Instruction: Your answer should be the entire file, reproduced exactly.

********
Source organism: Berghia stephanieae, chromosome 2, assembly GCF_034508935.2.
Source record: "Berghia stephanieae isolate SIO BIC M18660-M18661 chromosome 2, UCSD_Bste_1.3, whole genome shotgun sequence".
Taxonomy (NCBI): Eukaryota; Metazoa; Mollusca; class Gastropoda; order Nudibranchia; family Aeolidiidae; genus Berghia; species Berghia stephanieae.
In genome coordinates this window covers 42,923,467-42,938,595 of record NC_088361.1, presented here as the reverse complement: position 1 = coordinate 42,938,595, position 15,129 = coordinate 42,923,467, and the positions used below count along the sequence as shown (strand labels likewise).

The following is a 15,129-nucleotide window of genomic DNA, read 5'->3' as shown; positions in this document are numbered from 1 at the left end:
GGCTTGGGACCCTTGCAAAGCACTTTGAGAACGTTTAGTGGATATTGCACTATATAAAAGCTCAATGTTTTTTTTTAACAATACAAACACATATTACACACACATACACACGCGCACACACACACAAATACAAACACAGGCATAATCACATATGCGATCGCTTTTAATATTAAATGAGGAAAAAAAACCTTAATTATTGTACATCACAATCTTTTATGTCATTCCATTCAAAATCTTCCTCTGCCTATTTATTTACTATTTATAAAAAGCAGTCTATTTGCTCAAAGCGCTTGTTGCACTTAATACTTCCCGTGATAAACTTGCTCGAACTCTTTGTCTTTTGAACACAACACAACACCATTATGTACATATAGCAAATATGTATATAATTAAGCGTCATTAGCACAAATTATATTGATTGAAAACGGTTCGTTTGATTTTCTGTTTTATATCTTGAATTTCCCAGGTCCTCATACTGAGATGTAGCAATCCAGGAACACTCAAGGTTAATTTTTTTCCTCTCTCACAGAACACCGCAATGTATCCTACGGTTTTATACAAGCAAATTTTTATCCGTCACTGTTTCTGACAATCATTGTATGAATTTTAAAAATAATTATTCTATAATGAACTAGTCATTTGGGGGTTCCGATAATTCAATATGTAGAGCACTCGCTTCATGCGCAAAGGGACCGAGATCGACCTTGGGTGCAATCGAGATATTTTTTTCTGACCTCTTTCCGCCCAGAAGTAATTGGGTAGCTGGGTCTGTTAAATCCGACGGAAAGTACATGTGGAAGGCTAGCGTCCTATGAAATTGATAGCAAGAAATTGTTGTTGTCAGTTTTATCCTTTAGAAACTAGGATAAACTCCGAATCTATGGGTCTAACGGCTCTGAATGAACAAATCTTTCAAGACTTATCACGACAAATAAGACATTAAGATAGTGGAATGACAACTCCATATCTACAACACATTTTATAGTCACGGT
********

Source organism: Berghia stephanieae, chromosome 2, assembly GCF_034508935.2.
Source record: "Berghia stephanieae isolate SIO BIC M18660-M18661 chromosome 2, UCSD_Bste_1.3, whole genome shotgun sequence".
Taxonomy (NCBI): Eukaryota; Metazoa; Mollusca; class Gastropoda; order Nudibranchia; family Aeolidiidae; genus Berghia; species Berghia stephanieae.
In genome coordinates this window covers 42,923,467-42,938,595 of record NC_088361.1, presented here as the reverse complement: position 1 = coordinate 42,938,595, position 15,129 = coordinate 42,923,467, and the positions used below count along the sequence as shown (strand labels likewise).

The following is a 15,129-nucleotide window of genomic DNA, read 5'->3' as shown; positions in this document are numbered from 1 at the left end:
GGCTTGGGACCCTTGCAAAGCACTTTGAGAACGTTTAGTGGATATTGCACTATATAAAAGCTCAATGTTTTTTTTTAACAATACAAACACATATTACACACACATACACACGCGCACACACACACAAATACAAACACAGGCATAATCACATATGCGATCGCTTTTAATATTAAATGAGGAAAAAAAACCTTAATTATTGTACATCACAATCTTTTATGTCATTCCATTCAAAATCTTCCTCTGCCTATTTATTTACTATTTATAAAAAGCAGTCTATTTGCTCAAAGCGCTTGTTGCACTTAATACTTCCCGTGATAAACTTGCTCGAACTCTTTGTCTTTTGAACACAACACAACACCATTATGTACATATAGCAAATATGTATATAATTAAGCGTCATTAGCACAAATTATATTGATTGAAAACGGTTCGTTTGATTTTCTGTTTTATATCTTGAATTTCCCAGGTCCTCATACTGAGATGTAGCAATCCAGGAACACTCAAGGTTAATTTTTTTCCTCTCTCACAGAACACCGCAATGTATCCTACGGTTTTATACAAGCAAATTTTTATCCGTCACTGTTTCTGACAATCATTGTATGAATTTTAAAAATAATTATTCTATAATGAACTAGTCATTTGGGGGTTCCGATAATTCAATATGTAGAGCACTCGCTTCATGCGCAAAGGGACCGAGATCGACCTTGGGTGCAATCGAGATATTTTTTTCTGACCTCTTTCCGCCCAGAAGTAATTGGGTAGCTGGGTCTGTTAAATCCGACGGAAAGTACATGTGGAAGGCTAGCGTCCTATGAAATTGATAGCAAGAAATTGTTGTTGTCAGTTTTATCCTTTAGAAACTAGGATAAACTCCGAATCTATGGGTCTAACGGCTCTGAATGAACAAATCTTTCAAGACTTATCACGACAAATAAGACATTAAGATAGTGGAATGACAACTCCATATCTACAACACATTTTATAGTCACGGT